Alternately, you could play a game of chess or checkers, assigning a color to Nephites or Lamanites. Discuss how pride resulted in the ultimate downfall of scriptural societies and how we can learn from their mistakes. (Deseret Book actually sells a chess set you may wish to invest in. Might make a fun birthday gift!) https://deseretbook.com/p/nephites-vs-lamanites-book-mormon-chess-checker-set-latter-day-designs-90005?variant_id=5844
Writing/spelling – Select verses for memorization and to use for copy work in a notebook and as spelling/vocabulary words for the week. Sometimes it’s fun to set aside one day a week for something out of the ordinary. You can create your own word search puzzles here: http://puzzlemaker.discoveryeducation.com/WordSearchSetupForm.asp?campaign=flyout_teachers_puzzle_wordcross
Math – Study Scriptures by the numbers!
History (and a bunch of other stuff!)
Charting the Book of Mormon – collection of 175 visual aids for study of BoM
Book of Mormon Central
Free Download – Book of Mormon Genealogy Chart
For our family study (which is kept very simple, a few verses read at the dinner table each evening) we wrote a list on the dry-erase board of reward activities for each book completed. Once we finished 1 Nephi, we went to Temple Square. You could plan hikes, go to a swimming pool or ice skating, or bowling. Involving the whole family in the decision helped unit us. We kept a photo of the list on our phones so we could refer to it to help motivate us!
Feast Upon the Word reward cards:
Read for 30 days and earn a reward of your choice (parent-child date, movie, toy, nails done, etc.)
Reading charts and Trackers:
Create a customizable reading plan for Bom, D&C, NT or OT – http://www.ldsscripturetools.com/
Scripture Marking products
I think this is a great idea either as a reward activity or as a review tool. Living in Utah, you could make a goal to finish a certain book or amount of scripture as a family in time to attend one of the many pageants across the state. Or, as an end of the year project, hold your own pageant!! Act out stories from the scriptures, recite memorized verses or songs. It could be done in a Day Camp style, where you have different stations (or just a different activity each day through a week). How about an archery station to review Nephi’s exercise of faith after breaking his bow? What if you learned about the different types of weapons of war used by the people of the BoM and make some of your own to bury in the sandbox, like the Anti-Nephi-Lehites? (I see a lot of potential for a Homemade Learning showcase!)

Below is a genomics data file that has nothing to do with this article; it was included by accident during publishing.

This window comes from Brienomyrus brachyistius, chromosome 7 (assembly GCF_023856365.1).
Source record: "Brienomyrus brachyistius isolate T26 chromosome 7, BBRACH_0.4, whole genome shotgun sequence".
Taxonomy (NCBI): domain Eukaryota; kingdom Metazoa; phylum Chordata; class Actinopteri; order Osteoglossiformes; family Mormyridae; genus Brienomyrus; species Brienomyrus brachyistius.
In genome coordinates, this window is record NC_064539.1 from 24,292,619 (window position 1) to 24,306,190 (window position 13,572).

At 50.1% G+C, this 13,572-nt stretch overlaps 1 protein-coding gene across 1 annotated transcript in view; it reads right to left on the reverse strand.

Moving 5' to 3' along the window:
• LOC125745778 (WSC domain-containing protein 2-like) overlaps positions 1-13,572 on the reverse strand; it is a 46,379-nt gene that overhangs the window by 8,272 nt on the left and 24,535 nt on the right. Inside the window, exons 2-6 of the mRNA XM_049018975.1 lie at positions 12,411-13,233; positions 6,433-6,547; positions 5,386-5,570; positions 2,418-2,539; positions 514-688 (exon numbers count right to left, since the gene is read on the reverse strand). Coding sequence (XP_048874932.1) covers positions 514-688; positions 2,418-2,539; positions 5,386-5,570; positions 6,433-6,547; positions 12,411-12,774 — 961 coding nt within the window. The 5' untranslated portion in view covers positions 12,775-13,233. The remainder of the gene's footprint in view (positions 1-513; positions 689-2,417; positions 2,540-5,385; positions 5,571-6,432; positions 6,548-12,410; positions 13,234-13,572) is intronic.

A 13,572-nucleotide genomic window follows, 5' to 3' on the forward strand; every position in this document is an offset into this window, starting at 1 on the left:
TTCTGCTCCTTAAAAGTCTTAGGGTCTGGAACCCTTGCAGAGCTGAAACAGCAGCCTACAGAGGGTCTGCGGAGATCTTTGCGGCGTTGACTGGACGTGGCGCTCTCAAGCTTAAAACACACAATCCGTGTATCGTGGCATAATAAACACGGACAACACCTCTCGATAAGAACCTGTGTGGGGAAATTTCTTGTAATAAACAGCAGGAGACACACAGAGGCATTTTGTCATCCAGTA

For Older Children
Once I saw an analogy for scripture study which I really liked and might be useful in helping teens and older kids to delve deeper in their understanding of God’s word.
Using a simple illustration of a boat on the water, you provide some prompts for writing/thinking about a specific passage of scripture. On the boat itself you would summarize the actual words of the verses, its surface meaning, if you will. In the water surrounding the boat you might explain some of the historical or spiritual context of the verses, who wrote them, what the circumstances were at the time of their writing, etc. And as you go deeper into the water, you discuss any symbolism, “hidden meaning” or personal applications you can glean from the passage. This could be used very literally as a writing assignment, but might also be useful during a spontaneous discussion to remind your student to think more deeply about the topic.
Youth speakers can be a marvelous resource to encourage your teen in their scripture study.
*Righteous Warriors: Lessons from the war chapters of the Book of Mormon – John Bytheway, BYU Education Week, 2006
I learned a lot from this video by John Bytheway and thought it would be helpful to make my own worksheet assignment based off of it for some of my kids. You might preview a video and then type instructions for your student to pause it at certain points (or watch up until a certain point if the video is too long for one assignment) and then answer some questions about it. Maybe even assign them to teach an FHE lesson on the topic. (This is an excellent way to pass off requirements for Faith in God or YW Personal Progress).
BOOKS for Teens
Please Pass the Scriptures – John Hilton III
The Stripling Warrior and Warriorette Workout – Shane Barker
28 Lesson outlines with links (1 lesson/week for 7 months)
Got more ideas? Or is there someone you do with your family that others would benefit knowing about? (The answer is “yes!” We will benefit from your encouragement and support.) Share them in the comments. The more the merrier.